This brief overview provided herein highlights keys changes to the US patent system brought about by the new Act, but it also includes many other important changes.


  1. Leahy-Smith America Invents Act (HR 1492)

Patenting Jugaad!


Last year on Independence Day, the Economic Times1 published an article wherein it was mentioned that as per one survey, 81% of Indian businessmen attributed ‘Jugaad’ as the key reason for their success. Jugaad is a colloquial Hindi word that literally means ‘innovative fix, most often which is somewhat an unconventional solution to a vexatious issue. The term ‘Jugaad’ and the concept it denotes is not only in common use in India (even in non-Hindi speaking areas) but is also being increasingly recognized all over the world as an acceptable form of frugal engineering pioneered in India, usually signifying the creativity of the Indian people to make existing things work or to create new things with meagre resources.

Some years ago, enterprising street mechanics in Punjab mounted a diesel irrigation pump on a steel frame with wheels, creating a vehicle they dubbed as ‘Jugaad’. Such ultra-cheap modes of transport defy vehicular regulations and are not registrable but fulfill an existing demand. Many variants of such vehicles dot the rural landscape in India and elsewhere. Such innovations do not require high investments in conventional R&D: these simply need creativity and imagination of ordinary people. Over time, ‘Jugaad’ has come to mean ‘grassroots innovations’ pioneered by National Innovation Foundation (NIF)2 in India that maintains a repository of more than a hundred thousand such innovations that have been devised mostly by uneducated rural folks and school drop outs.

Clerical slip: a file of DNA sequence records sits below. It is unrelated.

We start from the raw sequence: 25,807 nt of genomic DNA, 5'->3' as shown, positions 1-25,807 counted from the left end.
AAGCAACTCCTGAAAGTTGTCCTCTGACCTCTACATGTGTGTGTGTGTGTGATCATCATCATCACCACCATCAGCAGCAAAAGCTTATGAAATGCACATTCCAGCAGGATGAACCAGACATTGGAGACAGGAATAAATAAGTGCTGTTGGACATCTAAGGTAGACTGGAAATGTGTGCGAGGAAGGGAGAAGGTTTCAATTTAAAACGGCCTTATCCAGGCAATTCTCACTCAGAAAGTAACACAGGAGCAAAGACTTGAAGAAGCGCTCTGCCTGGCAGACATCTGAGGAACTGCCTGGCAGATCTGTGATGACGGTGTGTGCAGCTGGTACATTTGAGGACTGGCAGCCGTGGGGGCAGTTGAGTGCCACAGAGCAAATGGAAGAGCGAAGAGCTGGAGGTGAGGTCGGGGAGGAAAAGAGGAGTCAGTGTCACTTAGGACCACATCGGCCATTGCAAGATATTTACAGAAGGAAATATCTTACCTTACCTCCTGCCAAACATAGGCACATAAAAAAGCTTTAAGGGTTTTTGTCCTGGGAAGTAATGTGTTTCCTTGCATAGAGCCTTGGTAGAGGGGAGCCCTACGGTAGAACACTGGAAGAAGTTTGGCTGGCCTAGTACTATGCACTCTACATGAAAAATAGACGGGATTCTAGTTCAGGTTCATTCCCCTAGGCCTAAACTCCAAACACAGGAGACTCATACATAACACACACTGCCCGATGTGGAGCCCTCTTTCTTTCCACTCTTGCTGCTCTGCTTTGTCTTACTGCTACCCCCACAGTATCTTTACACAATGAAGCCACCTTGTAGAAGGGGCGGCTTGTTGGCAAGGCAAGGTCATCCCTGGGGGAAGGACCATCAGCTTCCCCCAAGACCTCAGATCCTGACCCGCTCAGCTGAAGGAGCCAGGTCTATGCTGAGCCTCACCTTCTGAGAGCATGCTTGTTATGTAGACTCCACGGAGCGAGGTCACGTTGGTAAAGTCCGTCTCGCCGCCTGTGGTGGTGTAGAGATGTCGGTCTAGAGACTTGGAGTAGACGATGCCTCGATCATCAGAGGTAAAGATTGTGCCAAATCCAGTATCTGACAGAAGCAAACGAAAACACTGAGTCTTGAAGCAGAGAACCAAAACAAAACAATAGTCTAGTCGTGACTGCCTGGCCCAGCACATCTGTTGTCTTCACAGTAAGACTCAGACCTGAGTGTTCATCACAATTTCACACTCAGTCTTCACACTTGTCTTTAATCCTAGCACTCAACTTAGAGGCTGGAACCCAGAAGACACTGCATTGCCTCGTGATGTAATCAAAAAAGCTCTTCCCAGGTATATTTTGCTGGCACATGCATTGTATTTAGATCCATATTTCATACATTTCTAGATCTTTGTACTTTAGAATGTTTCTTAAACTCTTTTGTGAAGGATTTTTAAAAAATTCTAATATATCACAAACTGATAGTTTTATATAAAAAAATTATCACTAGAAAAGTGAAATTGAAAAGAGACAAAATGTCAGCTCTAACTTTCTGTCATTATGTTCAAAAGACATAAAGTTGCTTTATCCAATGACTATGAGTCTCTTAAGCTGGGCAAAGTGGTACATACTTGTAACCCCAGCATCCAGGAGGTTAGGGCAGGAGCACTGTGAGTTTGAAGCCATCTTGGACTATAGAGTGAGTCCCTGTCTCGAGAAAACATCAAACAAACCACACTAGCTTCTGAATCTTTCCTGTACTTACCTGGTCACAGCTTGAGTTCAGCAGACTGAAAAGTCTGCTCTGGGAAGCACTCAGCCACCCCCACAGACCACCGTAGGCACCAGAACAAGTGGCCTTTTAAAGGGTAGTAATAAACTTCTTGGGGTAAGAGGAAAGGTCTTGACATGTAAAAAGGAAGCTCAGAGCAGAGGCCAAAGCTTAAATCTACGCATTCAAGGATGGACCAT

Many companies in the corporate sector and in small and medium enterprises in India take strong interest in adopting ‘Jugaad’ as a practice to reduce R & D and development costs. It helps them find quick-fix solutions and maintain a leadership position in the market with their products and processes even if these do not have strong inventive contents and therefore lack patentability.

Grassroots Innovations vis-a-vis Intellectual Property Provisions

The grassroots innovations or the modern day jugaad (creative improvisation) based on individual ingenuity crave for intellectual property protection much the same way as regular science based inventions to gain from their commercialisation. However, since their science and engineering base is often not strong enough to provide adequate inventive content the grant of regular patents for these generally remains as a pipedream. Further, the nature of these improvisations is applicable for small localised markets and for shorter periods, their patenting process also needs to be swift albeit for shorter terms.